Content has been light this week as I prepare for a job interview. Might sound weird as a standard interview is usually a 20-30 minute Q&A. This one is a 3-hour extravaganza, my third round with this company in which I’ll be presenting a demo so that’s why this is the first piece of the week. I’ll have plenty the remainder of the month including a planned top x SP list after the trade deadline. I’m not sure if I’m going to go 50, 100 or >100. I’m waiting until the trade deadline is completed because I don’t want to do some detailed list I’m proud of only to have it change drastically if 7-10 pitchers change locales.
I gave you the Hail Mary Team last week and now I’ve got a team of players who had great first halves whom I believe in and would have no problem targeting via trade which would essentially be “buying high” or simply holding onto them the remainder of this year as opposed to getting out from under a potential regression. I am not going to go in-depth with the reasoning as I did on the Hail Mary team in large part because their numbers speak volumes for the player.
Catcher – Yadier Molina – I covered him in depth at the end of June and he hasn’t slowed down since with three more bombs in the subsequent 10 games. Plus this isn’t an out-of-nowhere season, he’s been building up to this for years save a 2010 blip.
First Base – Allen Craig – Yes, I am going to list the entire Cardinals team. The return of Lance Berkman has some freaked that Craig will lose gobs of playing time, but I just can’t see how the Cards could bench their best hitter statistically (specifically by OPS+) for any more than a day here and there.
By the way Berkman is right on Craig’s heels for that OPS+ title on the team at 152 (Craig is 154) so he is hardly the one headed to the pine, either. Honestly, they should just take the defensive hit and put Craig at 2B. His bat is so far ahead of Daniel Descalso’s that it would be worth it. Maybe see if Craig has another off-day mixed in soon and then pounce in hopes of catching someone a bit fearful.
Second Base – Jason Kipnis – Through 124 games of his career, he is pacing toward a .275-101-24-91-33 line. That’s incredible regardless of position, but definitely gets an added bit of greatness at second base. He is one of those cases where his ranks in things like OPS, wOBA and wRC+ don’t tell the story of his fantasy value. Robinson Cano is first in those and first in 2B fantasy value, but Kipnis if around fifth or sixth in those stats yet second in fantasy value because obviously his R, RBI and SB contributions aren’t encapsulated in those metrics.
Shortstop – Asdrubal Cabrera – Kip’s double play mate is putting a season comparable to his 2011 breakout in terms of pure production (OPS, wOBA, wRC+), but his fantasy value is down thanks in large part to evaporation of his speed component. After matching his career-high with 17 a year ago, he’s down to just two this year and a horrible rate at 2-for-5. Having swiped 17 in 2009, maybe he only steals in odd-numbered years. Beyond that, he is a safe bet for power production at short.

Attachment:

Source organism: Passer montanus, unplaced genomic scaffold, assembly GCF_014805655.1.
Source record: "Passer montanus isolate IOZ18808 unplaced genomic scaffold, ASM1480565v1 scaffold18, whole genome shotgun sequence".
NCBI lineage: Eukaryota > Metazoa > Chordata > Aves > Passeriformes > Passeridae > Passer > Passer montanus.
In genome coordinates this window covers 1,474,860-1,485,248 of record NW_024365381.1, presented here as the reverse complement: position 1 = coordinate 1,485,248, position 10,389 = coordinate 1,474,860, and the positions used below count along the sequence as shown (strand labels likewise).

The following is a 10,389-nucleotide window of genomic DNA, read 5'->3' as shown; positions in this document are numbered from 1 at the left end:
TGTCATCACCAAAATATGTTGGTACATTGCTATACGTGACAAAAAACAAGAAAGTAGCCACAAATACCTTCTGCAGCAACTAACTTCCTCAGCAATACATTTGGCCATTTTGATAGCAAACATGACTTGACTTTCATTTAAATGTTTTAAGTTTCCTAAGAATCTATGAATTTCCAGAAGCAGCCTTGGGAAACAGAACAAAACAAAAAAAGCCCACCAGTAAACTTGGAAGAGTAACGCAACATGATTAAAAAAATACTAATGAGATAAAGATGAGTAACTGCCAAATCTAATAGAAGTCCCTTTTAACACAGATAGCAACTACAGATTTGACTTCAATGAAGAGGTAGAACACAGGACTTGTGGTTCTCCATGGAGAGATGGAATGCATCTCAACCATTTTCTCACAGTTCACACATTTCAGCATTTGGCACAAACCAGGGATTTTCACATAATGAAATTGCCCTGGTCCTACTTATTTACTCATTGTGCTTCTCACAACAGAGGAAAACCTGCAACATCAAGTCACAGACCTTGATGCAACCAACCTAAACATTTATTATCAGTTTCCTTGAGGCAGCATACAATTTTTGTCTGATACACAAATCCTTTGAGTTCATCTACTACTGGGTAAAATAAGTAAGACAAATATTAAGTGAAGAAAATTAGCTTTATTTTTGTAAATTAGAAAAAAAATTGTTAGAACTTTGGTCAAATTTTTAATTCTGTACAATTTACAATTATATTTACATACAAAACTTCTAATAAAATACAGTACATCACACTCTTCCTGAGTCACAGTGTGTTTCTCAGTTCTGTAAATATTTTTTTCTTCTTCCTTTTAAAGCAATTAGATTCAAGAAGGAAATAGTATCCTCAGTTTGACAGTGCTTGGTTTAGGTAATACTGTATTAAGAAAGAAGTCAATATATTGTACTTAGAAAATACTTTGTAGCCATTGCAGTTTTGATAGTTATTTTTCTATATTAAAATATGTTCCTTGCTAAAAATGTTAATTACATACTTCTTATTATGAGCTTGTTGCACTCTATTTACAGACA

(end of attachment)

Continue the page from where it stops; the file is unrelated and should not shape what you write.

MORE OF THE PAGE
Third Base – Todd Frazier – I composed this list prior to Joey Votto’s injury, but now Frazier’s inclusion is even more of a no-brainer since his path to playing time is no longer reliant upon Dusty Baker realizing how cooked Scott Rolen is, at least temporarily with Votto done for 4-6 weeks (and we all now how lame injury estimates have been this season). Frazier has one of the better home run rates among batters with 210+ plate appearances (he has 212). His rate is on par with the likes of Adrian Beltre and Yoenis Cespedes and he’s tracking ahead of Carlos Gonzalez.
Outfielder – Austin Jackson – An improved approach, advancing power and inclusion on a strong offense leading to plenty of runs scored (8th highest total in baseball despite playing 69 games… of course, Trout is 2nd in 69 games so there’s that) make Jackson a reliable, yet unspectacular option. I watch him day in and day out and I’m a complete believer. I was an early adopter here as I legitimately saw differences in his approach back in April. I know that’s sort of a backpat, but I’m proud that my amateur scouting eye appears to be progressing, plus if you listen to the podcast, you know I’m not above a backpat or 12, lol. I try to do it tastefully! He’s unspectacular in that he doesn’t do any singular thing extremely well (‘cept defense, which doesn’t count in 99.8% of leagues). He’s quite Chooish in that respect. More on that in a bit.
Outfielder – Shin-Soo Choo – It’s been a bit! Choo is back. After a disastrous 2011 that included an embarrassing off-the-field event with a DUI and an injury-marred poor performance on field, he is back to being the steady .300-20-20 guy. He actually isn’t pacing to hit any of those marks, but I’m using that as more of a descriptor since it paints a cleaner picture than .296-18-18. Batting leadoff, he has traded some RBIs for runs, just as you would expect with that kind of move.